An evening of dance and art: Students perform at Christian Petersen Art Museum


Mikayla Alt

Orchesis I and the dance choreography class performed a series of dances inside the Christian Petersen Art Museum Thursday.

In a medium-sized room filled with various types of art stood several dancers. They danced around art pieces without shoes and in black clothes, trying to capture their expressions through motion.

Orchesis I and the dance choreography class joined together to create a unique clash of dance and art from 5:30 to 6:30 p.m.Thursday at the Christian Petersen Art Museum.

Orchesis I is a student organization specializing in professional dance training aspects. The club performed excerpts from their Barjche show which will be hosted in February.

The students created dances based on the art exhibit currently displayed in the Christian Petersen Art Museum. The exhibit, titled “Double Take: Insights on Figural Expression,” features several stylized figures emphasizing the themes of transformation, power and self-reflection.

To achieve these themes, pieces of the exhibit strip the human body down to its essential parts to encourage viewers to think about diverse backgrounds and break through social barriers.

Specific pieces of the exhibit include New Yorker cartoons and ancient Egyptian sculptures.

The event’s goal was to give students the ability to innovatively connect the different arts into a single, fluid dance.

Several different dances occurred, and most of them were led by student choreographers.

One of the dances was improvised on the spot. Cynthia Adams, associate teaching professor in the kinesiology department, asked the audience to look around the room at the art and to find a piece they wished the students to dance to.

“They each have their own inspiration, and then I gave them the task [to choreograph their dances],” Adams said.

Orchesis I and the dance choreography class performed a series of dances inside the Christian Petersen Art Museum Thursday. (Mikayla Alt)

The audience’s selected art piece featured a skeleton frozen in the middle of dancing. The pink dress she wore flowed around her and acted as the floor and was considered “wavy and off-center” by the audience.

Using this piece, the students created a dance on the spot with four words in mind: wavy, off-center, facial contortions and cultural.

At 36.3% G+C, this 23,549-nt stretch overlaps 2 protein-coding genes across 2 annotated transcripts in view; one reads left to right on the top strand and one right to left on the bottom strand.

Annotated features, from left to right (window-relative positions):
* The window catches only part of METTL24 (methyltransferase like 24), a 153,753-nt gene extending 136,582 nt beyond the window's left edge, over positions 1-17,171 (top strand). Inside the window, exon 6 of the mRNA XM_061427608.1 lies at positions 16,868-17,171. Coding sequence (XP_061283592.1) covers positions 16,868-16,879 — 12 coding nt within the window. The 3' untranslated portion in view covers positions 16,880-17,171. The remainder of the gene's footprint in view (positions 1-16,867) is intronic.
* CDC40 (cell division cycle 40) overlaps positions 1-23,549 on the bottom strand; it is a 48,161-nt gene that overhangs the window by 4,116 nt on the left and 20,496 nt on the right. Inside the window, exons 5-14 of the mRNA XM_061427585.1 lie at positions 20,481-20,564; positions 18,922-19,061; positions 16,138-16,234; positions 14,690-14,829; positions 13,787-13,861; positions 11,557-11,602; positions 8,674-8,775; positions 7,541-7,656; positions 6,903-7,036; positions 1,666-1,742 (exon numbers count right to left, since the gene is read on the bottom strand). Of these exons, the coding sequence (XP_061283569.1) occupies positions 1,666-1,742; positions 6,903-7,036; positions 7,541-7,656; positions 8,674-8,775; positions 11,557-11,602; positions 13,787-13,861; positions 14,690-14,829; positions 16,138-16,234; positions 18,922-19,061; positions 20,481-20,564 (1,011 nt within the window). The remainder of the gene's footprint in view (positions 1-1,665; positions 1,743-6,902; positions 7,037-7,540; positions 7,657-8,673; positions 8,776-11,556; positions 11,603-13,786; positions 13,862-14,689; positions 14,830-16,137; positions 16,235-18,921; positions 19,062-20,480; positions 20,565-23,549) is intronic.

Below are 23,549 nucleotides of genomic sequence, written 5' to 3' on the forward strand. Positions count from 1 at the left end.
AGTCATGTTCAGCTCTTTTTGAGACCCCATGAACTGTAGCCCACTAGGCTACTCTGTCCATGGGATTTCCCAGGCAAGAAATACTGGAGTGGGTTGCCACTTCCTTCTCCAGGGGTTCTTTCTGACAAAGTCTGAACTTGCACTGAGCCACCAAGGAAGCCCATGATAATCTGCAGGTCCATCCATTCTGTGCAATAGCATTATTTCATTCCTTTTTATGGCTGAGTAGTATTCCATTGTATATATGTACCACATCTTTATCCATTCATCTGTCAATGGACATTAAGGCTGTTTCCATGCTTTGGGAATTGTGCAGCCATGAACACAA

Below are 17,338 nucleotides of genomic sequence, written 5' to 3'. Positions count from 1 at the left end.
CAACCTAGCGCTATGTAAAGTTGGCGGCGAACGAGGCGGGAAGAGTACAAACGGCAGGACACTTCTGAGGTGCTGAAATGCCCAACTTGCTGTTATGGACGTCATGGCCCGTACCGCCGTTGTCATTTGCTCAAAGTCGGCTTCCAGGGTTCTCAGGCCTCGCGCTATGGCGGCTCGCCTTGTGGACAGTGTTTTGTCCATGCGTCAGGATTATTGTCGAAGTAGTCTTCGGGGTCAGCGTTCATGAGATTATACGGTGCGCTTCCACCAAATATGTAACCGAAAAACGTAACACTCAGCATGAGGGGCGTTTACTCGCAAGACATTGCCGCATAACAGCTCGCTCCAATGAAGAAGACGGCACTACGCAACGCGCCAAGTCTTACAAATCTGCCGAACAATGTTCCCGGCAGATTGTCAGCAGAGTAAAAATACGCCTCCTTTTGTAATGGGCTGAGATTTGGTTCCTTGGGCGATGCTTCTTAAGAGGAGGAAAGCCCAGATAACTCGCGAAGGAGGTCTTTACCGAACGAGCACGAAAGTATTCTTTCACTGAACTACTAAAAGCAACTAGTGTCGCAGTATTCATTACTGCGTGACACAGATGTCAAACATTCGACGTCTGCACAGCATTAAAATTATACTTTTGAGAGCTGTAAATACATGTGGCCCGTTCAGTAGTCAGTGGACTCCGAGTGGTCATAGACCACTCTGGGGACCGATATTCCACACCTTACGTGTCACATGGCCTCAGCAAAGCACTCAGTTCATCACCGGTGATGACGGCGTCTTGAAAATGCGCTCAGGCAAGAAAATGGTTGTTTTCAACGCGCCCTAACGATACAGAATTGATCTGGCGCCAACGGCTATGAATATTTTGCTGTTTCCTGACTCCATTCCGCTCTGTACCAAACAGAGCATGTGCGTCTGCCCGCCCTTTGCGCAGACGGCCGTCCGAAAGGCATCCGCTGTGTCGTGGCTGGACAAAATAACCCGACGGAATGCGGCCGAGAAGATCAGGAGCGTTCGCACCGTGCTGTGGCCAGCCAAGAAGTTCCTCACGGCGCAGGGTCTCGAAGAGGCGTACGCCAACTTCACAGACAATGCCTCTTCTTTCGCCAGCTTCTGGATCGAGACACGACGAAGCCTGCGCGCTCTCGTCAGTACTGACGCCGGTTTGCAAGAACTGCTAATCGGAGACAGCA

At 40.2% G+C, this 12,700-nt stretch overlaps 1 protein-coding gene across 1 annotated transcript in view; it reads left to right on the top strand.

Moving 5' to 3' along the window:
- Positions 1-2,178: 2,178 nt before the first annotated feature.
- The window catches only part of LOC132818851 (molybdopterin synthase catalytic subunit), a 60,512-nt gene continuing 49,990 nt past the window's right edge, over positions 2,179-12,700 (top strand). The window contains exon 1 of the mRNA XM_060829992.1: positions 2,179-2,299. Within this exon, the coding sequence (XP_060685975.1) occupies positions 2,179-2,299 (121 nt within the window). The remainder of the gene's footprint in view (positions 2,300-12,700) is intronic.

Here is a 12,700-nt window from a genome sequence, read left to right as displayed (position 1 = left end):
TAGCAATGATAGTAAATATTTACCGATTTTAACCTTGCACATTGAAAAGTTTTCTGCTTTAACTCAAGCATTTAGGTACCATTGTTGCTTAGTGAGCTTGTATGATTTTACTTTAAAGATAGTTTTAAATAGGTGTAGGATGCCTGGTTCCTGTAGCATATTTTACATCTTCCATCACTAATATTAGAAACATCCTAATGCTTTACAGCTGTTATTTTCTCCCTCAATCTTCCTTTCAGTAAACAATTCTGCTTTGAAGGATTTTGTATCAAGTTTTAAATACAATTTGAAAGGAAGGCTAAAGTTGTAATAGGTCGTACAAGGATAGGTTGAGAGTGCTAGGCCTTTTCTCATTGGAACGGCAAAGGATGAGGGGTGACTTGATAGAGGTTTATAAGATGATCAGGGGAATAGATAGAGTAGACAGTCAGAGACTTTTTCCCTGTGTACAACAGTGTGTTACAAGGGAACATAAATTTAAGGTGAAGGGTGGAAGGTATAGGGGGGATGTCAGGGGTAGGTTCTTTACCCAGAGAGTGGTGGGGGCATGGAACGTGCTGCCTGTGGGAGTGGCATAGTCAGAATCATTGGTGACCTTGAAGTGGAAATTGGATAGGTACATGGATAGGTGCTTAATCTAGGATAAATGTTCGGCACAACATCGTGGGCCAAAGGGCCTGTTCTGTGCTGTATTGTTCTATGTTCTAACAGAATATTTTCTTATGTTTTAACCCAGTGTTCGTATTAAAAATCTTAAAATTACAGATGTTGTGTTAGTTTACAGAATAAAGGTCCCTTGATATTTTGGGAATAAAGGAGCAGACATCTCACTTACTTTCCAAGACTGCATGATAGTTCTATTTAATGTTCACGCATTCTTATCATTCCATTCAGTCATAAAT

“It’s all interpretive, and they’re dancing to their interpretation,” Ron Gardener, an audience member, said.

Gardener receives emails from the museum and enjoys attending the events hosted within it.

The museum venue was chosen for the performance because it presented an opportunity for students to adapt to a site-specific environment.

The museum is not an open dance hall, which challenged the student choreographers to experiment and try different things.

“[Dancing is] a great way to express yourself throughout a different form of communication,” said Ruth Marth, a junior majoring in kinesiology and health with a minor in dance. “It’s my outlet of life.”

Marth is one of the student choreographers who helped lead some of the Orchesis I students in a couple of the dances.

The majority of students in the choreography class, Orchesis I and Orchesis II clubs do not major in dance. The performers’ majors ranged from psychology and chemistry to elementary education and design.

Anyone with a passion for dancing can join one of the dance clubs. Orchesis I and II are audition-based clubs, but anyone is allowed to try out.

In the past, the clubs used to have restrictions and would only allow dance majors to join.

Now, there are many different types of dance classes for anyone interested in dancing. Classes available to students include modern dance, ballet, ballroom and jazz.

A list of available dance classes can be found on the ISU catalog website, and additional information on Orchesis I and Orchesis II can be found on the student organizations’ website.